Timpani take centre stage at the Vancouver Symphony Orchestra's Rituals

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A Vancouver Symphony Orchestra presentation. At the Orpheum Annex on Saturday, April 20

Pity the poor percussionist who needed to rent a timpani last Saturday night! Most of Vancouver’s kettledrums—nine, in total—could be found at the Orpheum Annex, with six of them in a neat semi-circle at centre stage. For lovers of percussion, walking into the Vancouver Symphony Orchestra’s shiny new chamber-music venue was a visual treat, and it soon turned into an aural one as well.

The occasion was a rare showcase for Aaron McDonald, the VSO’s principal timpanist. He’s been a steady presence in the VSO’s back line since 2007 and, as soloist, he didn’t disappoint.

That said, Michael Colgrass’s Concertino for Tympani, McDonald’s feature, wasn’t the most memorable piece of music the VSO has performed this year, or even in this concert. Written in 1953, it was conservative by avant-garde standards then and now sounds merely pleasant, with its only spark coming from the jazzy theme that emerges at its very end. The demands it puts on its tympanist are subtle, and in consequence McDonald didn’t overwhelm with bombastic thunder rolls and mortar blasts—but he did negotiate the work’s lulling low-frequency melody and subtle dynamic shifts with aplomb.

Those looking for percussive fireworks found them in the opener, VSO resident composer Edward Top’s Silk Execution II. Like his Symphony Golden Dragon, performed last November by the full orchestra, this was written during Top’s Asian apprenticeship, and draws on the formal rhythms of Chinese opera in addition to the somewhat less predictable rhythms of street life in Bangkok. There was no dozing off during this piece: percussionist Verne Griffiths’ slapstick jolted listeners into full attention right off the top, and Top’s imaginative use of a five-horn frontline—inspired, he said, by the firing squad in Francisco Goya’s painting Execution of the Rebels the Third of May 1808—was equally commanding.

The notion that Top, who curated, meant Rituals as a survey of contemporary compositional trends was amplified by the second piece on the bill, Giorgio Magnanensi’s Fließend C for String Orchestra. With its pizzicato raindrops, ominous rumblings, and passages of structured improvisation, the work came across as a dark ambient soundscape, clearly marked by the Italian-born Sunshine Coast resident’s time in the local rainforest—and also, despite his disavowal of any ideological content, by his experimentalist’s interest in a more democratic collaboration between composer, conductor, and musicians.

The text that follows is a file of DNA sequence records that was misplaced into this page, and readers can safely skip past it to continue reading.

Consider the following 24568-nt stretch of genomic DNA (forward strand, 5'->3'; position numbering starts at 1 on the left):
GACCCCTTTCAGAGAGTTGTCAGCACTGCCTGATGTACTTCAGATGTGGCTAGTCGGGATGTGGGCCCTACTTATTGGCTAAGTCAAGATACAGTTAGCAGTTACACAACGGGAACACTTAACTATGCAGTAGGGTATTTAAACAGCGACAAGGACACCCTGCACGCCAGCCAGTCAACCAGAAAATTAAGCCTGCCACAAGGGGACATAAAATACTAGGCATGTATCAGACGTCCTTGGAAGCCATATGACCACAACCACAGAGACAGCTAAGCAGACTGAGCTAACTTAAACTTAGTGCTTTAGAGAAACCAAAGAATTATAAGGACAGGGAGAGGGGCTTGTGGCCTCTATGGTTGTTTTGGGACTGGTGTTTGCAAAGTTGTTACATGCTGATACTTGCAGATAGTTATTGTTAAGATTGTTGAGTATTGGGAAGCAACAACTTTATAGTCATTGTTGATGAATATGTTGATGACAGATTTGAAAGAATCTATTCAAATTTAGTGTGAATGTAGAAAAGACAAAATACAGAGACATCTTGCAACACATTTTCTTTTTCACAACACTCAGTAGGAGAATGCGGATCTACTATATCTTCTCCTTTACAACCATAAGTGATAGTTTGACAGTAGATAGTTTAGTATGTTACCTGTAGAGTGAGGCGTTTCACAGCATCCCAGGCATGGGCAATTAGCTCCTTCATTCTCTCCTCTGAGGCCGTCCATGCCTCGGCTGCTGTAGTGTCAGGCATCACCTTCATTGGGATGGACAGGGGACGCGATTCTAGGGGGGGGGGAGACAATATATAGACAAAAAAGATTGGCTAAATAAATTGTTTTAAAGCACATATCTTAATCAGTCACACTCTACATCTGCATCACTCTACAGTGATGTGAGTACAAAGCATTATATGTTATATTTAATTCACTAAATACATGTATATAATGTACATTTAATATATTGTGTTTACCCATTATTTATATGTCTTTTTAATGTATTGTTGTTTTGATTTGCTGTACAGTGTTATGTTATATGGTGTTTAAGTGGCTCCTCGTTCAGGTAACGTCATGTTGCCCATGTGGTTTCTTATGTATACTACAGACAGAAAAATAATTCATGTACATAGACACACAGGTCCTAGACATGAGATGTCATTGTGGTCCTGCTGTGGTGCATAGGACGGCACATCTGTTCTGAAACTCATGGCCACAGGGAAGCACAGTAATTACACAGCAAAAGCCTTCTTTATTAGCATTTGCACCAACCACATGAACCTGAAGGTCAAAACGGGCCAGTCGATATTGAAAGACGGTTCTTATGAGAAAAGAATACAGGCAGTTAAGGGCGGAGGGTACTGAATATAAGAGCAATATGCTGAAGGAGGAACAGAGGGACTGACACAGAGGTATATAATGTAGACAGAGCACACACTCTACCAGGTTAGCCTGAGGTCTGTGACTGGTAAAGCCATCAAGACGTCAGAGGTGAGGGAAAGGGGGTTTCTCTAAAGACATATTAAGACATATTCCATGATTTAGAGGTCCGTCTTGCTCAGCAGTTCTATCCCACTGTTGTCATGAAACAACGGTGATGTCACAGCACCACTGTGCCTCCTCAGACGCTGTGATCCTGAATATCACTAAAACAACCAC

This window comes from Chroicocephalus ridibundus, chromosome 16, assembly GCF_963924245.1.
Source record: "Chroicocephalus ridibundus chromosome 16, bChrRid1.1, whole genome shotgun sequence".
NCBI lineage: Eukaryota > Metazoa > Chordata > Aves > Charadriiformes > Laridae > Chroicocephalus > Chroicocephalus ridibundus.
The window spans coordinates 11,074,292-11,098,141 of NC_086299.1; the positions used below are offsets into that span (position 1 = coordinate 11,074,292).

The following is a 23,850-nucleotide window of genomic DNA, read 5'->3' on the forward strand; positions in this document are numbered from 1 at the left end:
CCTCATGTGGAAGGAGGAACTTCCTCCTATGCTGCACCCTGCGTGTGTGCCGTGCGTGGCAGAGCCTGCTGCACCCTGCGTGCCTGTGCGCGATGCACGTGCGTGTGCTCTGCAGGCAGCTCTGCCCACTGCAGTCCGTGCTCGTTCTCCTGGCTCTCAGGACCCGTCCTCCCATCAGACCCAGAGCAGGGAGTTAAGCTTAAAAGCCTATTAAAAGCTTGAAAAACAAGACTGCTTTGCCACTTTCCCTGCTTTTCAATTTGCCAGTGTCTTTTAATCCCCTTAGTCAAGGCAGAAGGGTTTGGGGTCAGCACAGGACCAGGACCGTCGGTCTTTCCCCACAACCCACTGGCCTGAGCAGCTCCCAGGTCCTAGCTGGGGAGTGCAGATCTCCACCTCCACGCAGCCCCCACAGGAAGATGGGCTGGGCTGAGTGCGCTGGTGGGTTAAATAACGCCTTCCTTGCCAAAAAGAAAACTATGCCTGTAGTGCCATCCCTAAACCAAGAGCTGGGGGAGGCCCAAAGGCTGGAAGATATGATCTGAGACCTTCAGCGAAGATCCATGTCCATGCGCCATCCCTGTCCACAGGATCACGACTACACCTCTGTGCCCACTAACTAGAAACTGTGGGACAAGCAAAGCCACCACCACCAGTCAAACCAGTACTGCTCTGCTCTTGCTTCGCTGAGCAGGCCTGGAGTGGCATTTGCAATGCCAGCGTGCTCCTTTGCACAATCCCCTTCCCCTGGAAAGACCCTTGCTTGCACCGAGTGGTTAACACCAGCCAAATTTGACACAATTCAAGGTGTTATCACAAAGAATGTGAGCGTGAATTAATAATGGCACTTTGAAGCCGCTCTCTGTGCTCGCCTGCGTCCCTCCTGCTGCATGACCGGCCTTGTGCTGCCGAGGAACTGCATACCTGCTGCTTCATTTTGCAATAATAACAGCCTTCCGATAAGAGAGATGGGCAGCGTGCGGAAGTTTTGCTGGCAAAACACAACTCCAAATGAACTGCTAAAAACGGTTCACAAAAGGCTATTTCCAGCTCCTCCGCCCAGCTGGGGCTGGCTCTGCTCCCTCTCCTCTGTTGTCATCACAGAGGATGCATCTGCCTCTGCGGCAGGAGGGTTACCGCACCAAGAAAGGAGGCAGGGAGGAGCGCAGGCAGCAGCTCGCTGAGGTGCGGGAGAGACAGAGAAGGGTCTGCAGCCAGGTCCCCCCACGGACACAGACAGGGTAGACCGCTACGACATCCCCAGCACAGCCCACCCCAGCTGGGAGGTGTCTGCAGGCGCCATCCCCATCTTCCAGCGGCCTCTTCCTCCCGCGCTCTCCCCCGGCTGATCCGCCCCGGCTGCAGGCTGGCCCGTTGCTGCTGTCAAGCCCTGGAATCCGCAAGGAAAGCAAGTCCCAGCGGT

The conductor here, by the way, was Bramwell Tovey’s understudy Gordon Gerrard, and he was in especially good form in the piece that opened the second half of the program, Sofia Gubaidulina’s Descensio. Taken too fast, this invocation of the sacred would be meaningless; too slow, and it would bore. Gerrard got it just right, nailing the mystical Russian’s invocation of the Holy Spirit and all of the raptures that followed.

Alas, the Dutch composer Louis Andriessen’s Symphony for Open Strings, which ended the night, didn’t bloom in quite the same way, sounding more like an exercise in hocketing than the somewhat ironic “symphony” of its title. I guess that’s what happens when one limits the string players to the use of their bowing hands only.

Still, it was a generous nod on the VSO’s part to local new-music ensemble Standing Wave, whose Vansterdam program on Sunday featured another Andriessen composition as well as a premiere from Top. It was gratifying, too, for Top to bring Magnanensi into the symphonic fold; Vancouver New Music’s artistic director is one of the most outgoing, provocative, and multifaceted musicians on the local scene. Never mind that the rest of the VSO players were running through yet another Wolfgang Amadeus Mozart concerto just a few doors down; Rituals was the better indication of our resident orchestra’s contemporary and community-minded bent.

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